It’s important to know and recognise some of the main movers and shakers in the Black British Civil Rights movement! So we’ve compiled some profiles of some of the most inspiring and influential men and women.
Olive Morris was born in Jamaica 1952 and moved to London at the age of 9 later going on to study at the London College of Printing.
An active member of the Youth Branch of the British Black Panther Movement Morris fought against racism and police brutality
As a feminist and black nationalist Morris established a number of groups to campaign for Black women’s rights and even founded the Brixton Black Women’s Centre in Stockwell Green.:
- The Brixton Black Women’s Group
- The Manchester Black Women’s Cooperative
- Manchester Black Women’s Mutual Aid group
Watch more about Olive Morris and her work here !
Crichlow moved from Trinidad – born in 1932- with the first wave of post-war immigrants from the Caribbean in 1953. Crichlow a community activist and civil rights campaigner was a key player in the Notting Hill Carnival when it was first established.
But it is Chinchow’s involvement was one of the “Mangrove Nine” that gave him is notoriety in the black British Civil rights scene.
After marching on a police station in 1970 to protest unfair police treatment and discrimination Crichlow and eight others including Darcus Howe were charged with incitement to riot in 1971. Their trial lasted 55 days and eventually the Mangrove Nine were acquitted bringing to light the unfair racial biases against black people that were rife in the London Metropolitan police.
Arguably one of the central founders of the Notting Hill Carnival, Claudia Jones was born in 1915 in Trinidad and migrated with her family to the United States.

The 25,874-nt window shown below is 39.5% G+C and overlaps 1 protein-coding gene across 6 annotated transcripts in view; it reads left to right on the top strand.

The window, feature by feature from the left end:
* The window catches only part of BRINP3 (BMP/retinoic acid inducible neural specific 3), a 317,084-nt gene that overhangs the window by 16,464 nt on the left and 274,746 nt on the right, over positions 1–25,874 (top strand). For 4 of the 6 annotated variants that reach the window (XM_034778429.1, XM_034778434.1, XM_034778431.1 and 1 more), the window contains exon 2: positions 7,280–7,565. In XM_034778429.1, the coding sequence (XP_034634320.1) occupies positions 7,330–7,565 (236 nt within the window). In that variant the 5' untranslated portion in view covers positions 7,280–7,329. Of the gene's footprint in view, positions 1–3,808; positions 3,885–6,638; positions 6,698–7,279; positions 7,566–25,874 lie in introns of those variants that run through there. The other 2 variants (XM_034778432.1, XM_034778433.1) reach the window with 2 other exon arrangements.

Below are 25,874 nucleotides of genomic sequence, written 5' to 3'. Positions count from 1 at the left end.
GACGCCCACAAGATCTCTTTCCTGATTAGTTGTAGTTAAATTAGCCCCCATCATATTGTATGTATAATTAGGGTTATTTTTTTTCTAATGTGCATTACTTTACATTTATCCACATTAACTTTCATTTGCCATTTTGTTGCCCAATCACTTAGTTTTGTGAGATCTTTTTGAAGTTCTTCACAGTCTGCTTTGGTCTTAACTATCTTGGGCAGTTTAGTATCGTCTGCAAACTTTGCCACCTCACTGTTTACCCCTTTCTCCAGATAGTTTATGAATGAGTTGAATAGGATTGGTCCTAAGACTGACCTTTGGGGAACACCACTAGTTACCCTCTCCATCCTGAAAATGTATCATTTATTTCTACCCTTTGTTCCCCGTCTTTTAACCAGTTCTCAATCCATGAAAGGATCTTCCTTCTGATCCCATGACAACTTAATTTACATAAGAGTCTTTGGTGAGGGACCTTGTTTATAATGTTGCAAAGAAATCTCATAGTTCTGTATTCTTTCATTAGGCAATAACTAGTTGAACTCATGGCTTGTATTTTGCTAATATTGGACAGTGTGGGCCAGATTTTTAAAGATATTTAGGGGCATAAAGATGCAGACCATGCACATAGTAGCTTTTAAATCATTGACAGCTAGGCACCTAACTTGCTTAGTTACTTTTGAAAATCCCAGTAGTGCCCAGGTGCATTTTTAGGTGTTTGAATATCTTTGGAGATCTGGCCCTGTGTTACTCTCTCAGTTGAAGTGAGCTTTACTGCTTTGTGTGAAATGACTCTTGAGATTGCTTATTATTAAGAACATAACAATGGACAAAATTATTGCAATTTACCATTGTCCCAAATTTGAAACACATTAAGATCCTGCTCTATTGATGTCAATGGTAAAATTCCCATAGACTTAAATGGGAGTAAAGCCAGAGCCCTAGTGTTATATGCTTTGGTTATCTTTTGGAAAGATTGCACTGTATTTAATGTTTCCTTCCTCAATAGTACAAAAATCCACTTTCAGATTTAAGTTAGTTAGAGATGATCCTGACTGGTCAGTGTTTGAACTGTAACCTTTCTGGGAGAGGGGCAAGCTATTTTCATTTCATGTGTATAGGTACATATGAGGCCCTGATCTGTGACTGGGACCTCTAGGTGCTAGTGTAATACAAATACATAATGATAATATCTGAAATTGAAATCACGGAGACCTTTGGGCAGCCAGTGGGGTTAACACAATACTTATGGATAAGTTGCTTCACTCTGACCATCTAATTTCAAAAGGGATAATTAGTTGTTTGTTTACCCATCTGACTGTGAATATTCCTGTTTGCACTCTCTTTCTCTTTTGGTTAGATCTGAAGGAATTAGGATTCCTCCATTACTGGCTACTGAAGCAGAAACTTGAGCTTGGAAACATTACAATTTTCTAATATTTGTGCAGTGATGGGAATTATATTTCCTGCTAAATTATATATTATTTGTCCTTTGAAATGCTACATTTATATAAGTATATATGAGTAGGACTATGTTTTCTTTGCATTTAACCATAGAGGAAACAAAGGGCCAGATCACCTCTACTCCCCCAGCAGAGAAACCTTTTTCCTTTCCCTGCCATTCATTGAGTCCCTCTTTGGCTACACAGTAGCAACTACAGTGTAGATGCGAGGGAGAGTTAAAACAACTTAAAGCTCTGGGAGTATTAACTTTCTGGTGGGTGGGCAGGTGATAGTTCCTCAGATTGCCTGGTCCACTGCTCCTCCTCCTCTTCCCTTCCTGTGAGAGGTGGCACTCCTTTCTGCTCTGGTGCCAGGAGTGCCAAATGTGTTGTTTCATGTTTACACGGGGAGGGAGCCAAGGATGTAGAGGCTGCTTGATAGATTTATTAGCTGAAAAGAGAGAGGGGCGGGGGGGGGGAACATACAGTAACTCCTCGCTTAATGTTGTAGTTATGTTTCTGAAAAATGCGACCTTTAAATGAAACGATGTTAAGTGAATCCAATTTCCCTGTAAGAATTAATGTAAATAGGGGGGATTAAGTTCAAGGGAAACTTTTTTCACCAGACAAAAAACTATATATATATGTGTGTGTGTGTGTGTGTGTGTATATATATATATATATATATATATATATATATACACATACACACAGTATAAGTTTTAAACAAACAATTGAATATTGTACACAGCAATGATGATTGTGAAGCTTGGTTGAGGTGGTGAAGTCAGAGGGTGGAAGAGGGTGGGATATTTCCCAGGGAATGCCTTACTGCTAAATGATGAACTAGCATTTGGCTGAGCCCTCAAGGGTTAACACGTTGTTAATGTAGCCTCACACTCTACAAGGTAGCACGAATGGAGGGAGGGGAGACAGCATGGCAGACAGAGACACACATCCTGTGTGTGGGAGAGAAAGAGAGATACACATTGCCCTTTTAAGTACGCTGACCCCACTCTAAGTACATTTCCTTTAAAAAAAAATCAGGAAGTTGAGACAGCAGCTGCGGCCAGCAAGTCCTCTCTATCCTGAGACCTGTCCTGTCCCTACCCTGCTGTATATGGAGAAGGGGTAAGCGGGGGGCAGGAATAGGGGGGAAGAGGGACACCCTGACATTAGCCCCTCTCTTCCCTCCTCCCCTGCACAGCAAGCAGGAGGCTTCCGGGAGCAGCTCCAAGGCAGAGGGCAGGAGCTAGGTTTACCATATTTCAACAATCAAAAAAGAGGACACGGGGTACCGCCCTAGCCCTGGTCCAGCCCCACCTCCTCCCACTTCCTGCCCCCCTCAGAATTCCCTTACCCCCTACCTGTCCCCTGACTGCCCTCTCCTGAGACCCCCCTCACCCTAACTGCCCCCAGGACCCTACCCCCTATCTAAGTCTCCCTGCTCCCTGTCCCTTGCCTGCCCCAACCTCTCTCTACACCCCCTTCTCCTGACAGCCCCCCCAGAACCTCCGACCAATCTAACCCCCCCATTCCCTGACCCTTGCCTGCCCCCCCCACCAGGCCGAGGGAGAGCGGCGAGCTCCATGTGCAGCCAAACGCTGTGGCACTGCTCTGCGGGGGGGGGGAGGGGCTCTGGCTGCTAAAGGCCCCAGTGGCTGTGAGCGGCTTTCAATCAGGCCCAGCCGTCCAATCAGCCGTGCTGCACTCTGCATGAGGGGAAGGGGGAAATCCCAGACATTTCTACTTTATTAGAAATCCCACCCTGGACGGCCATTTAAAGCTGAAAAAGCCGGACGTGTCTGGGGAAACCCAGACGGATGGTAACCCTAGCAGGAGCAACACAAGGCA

Tee was an active black nationalist and Communist Jones was deported for her political activities and campaigns to the United Kingdom in 1955.
Here she founded Britain’s first major black newspaper The West Indian Gazette, in 1958.
Not only was her journalism pioneering she became a pioneer in black British culture by setting up a “Mardi-Gras” based carnival in 1959 following the Notting Hill Riots in 1958.
Originally from Trinidad, born in 1943, Howe was a Streatham based Broadcaster, Columnist and Activist who fought to put the unjust behaviour towards black Britons on the map in the 1970s.
He was not only part of one of the “Mangrove Nine” but helped in 1981 organise a “Black People’s Day of Action” to protest the handling of the investigation into the New Cross Fire where 13 black teenagers lost their lives.
Howe’s work for Black Civil Rights included:
- An editor of Race Today
- A chairman of the Notting Hill Carnival
- A television broadcaster for “Black on Black” on Channel 4
Paul Stephenson OBE was born in 1937 and is most remembered for his work as a community worker, activist and civil rights campaigner in Bristol.
Famously remembered for leading the Bristol Bus boycott in 1963 (his campaigns against colour bars in Britain was significant in the creation of the first Race Relations Act in 1965.
Stephenson also set up the West Indian Development Council in 1963 to fight against discrimination.
He was honoured for his “for his services to equal opportunities and to community relations in Bristol” in 2009 and received an OBE.
Read more about the Bus boycott here !
This is just a small look into the world of the Black Civil Rights movement of the 20th century, amongst many others these figures were fundamental to the rights Black people have in Britain today and deserve to be recognised.
Written by Jasmine Botchey